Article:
See, due to the stress and the sort of primal mode you are in during the depths of the abuse, you start to feel crazy and begin to doubt your perception once the full effect of the gaslighting kicks in.
You might even feel dependent on the narcissist to tell you what you see and think in some cases, and now not only are they controlling your actions and your thoughts and feelings.
Narcissists Use Your Fears Against You
The narcissist knows what you’re afraid of, and they use your fears to maintain full control.
They established that you can and will be moved by your fear of losing them or being alone. Not only is that the most common human fear, but narcissists actively exploit this in most of their romantic relationships.
This works especially well on people who also experienced childhood trauma, as we tend to hold on to anyone who claims to love us for dear life.
And, if you’re anything like I was, one of your biggest fears might be that you’ll be the last one to know your relationship is over.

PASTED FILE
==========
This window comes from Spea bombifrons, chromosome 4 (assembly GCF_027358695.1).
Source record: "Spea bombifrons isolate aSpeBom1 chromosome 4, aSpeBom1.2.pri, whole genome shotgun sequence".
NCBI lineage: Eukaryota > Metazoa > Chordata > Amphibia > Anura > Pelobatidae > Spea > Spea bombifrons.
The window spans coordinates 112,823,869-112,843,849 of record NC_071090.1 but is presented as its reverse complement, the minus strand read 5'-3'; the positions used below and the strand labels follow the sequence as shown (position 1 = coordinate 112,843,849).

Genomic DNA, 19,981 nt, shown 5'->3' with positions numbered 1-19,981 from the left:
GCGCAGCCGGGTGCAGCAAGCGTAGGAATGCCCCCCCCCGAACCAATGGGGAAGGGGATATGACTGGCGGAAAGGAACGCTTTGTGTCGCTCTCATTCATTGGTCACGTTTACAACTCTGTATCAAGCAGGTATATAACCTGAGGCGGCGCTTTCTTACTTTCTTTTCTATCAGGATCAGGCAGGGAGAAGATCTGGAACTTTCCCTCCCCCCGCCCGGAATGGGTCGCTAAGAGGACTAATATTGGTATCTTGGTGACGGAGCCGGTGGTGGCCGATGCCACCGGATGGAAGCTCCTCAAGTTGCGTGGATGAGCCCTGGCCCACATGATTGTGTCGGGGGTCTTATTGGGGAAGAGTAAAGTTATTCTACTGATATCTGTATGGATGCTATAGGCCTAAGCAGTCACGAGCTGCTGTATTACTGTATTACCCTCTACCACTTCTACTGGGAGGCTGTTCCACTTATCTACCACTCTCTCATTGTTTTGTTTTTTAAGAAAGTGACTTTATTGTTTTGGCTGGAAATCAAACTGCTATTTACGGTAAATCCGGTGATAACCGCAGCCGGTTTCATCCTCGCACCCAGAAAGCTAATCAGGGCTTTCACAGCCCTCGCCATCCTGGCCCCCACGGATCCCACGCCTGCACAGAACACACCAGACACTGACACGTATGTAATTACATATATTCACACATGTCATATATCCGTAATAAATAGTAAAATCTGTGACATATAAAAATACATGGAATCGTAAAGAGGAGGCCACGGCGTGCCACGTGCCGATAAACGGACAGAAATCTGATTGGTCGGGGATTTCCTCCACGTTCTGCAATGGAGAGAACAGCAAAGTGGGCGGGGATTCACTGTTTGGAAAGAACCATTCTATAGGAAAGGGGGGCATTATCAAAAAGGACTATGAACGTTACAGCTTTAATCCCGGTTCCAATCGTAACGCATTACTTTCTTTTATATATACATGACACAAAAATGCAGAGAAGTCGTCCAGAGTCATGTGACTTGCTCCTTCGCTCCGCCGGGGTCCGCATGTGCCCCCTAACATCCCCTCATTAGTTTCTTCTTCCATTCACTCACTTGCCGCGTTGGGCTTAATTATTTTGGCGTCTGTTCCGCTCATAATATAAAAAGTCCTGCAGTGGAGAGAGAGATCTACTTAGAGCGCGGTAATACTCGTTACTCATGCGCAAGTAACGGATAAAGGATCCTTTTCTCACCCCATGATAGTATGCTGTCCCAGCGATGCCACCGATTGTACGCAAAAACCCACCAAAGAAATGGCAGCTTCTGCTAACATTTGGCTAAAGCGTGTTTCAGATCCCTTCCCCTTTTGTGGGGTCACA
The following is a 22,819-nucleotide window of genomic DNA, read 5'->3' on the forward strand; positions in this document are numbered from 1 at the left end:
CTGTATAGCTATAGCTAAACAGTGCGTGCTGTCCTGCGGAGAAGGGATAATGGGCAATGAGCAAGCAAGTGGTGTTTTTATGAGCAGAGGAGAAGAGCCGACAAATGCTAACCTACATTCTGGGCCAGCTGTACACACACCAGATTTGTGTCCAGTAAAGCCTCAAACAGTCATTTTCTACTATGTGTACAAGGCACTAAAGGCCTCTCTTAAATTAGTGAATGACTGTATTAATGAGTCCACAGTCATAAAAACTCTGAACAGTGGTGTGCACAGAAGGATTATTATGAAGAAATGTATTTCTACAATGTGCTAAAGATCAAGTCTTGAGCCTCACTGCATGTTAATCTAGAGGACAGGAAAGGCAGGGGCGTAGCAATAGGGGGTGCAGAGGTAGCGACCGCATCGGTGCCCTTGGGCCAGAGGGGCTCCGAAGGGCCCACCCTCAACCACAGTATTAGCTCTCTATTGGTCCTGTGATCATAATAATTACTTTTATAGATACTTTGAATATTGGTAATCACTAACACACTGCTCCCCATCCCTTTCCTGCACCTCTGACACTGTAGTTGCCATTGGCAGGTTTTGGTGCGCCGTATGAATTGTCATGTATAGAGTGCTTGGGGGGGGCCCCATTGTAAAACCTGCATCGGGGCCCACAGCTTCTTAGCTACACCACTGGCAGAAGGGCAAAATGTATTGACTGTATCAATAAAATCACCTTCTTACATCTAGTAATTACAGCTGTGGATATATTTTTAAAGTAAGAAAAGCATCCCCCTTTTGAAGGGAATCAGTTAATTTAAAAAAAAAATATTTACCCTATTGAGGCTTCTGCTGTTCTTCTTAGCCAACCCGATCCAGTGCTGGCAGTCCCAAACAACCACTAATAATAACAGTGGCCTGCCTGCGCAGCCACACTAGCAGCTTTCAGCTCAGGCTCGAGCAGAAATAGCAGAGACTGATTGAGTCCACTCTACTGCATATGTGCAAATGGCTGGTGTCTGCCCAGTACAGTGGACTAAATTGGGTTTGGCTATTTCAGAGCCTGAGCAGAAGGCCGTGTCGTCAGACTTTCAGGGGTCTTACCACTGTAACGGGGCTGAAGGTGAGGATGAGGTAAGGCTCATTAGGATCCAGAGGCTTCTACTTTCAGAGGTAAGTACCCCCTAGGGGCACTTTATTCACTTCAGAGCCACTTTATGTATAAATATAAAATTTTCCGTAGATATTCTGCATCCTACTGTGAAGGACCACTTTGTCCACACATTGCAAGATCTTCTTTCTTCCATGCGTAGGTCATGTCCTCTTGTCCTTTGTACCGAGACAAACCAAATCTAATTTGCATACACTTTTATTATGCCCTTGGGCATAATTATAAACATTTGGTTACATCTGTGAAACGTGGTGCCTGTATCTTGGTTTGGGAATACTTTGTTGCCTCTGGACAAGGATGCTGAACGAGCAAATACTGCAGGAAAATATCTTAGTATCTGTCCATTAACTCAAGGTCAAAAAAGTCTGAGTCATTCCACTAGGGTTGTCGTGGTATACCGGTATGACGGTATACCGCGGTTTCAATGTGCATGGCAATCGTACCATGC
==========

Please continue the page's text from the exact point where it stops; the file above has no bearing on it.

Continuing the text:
You are afraid of being humiliated in a situation where you’re the only one who doesn’t know what’s happening in your own relationship.
What if the narcissist is right about you?
Many of us also worry that some toxic person in our life was right about us and that we’re the complete piece of trash we’ve done our best to avoid being for our whole lives.
We wonder if we are doomed to being not good enough (or otherwise deficient) forever.
This leads to something that, if you don’t recognize it, could pretty much keep you stuck forever:
You get deeper and deeper into the trauma bond. You become fully enmeshed with the narcissist.
They control you through the active infliction of their perception.
They teach you (and make sure you don’t forget) that their needs are always more important than yours.
They make you feel like you’re not a real person and that your feelings, thoughts, and ideas aren’t relevant or worth expressing – not to mention worth actually hearing or implementing.
That prevents you from reaching your true potential as you lose yourself a little more each day. It changes you and could limit you forever if you allow it.
So, how do you find yourself again? How do you remember who you are?
Question of the Day
Can you relate to losing yourself and your voice during a toxic relationship with a narcissist? Did you forget how to talk about yourself, too? Share your thoughts, ideas, and experience in the comments section.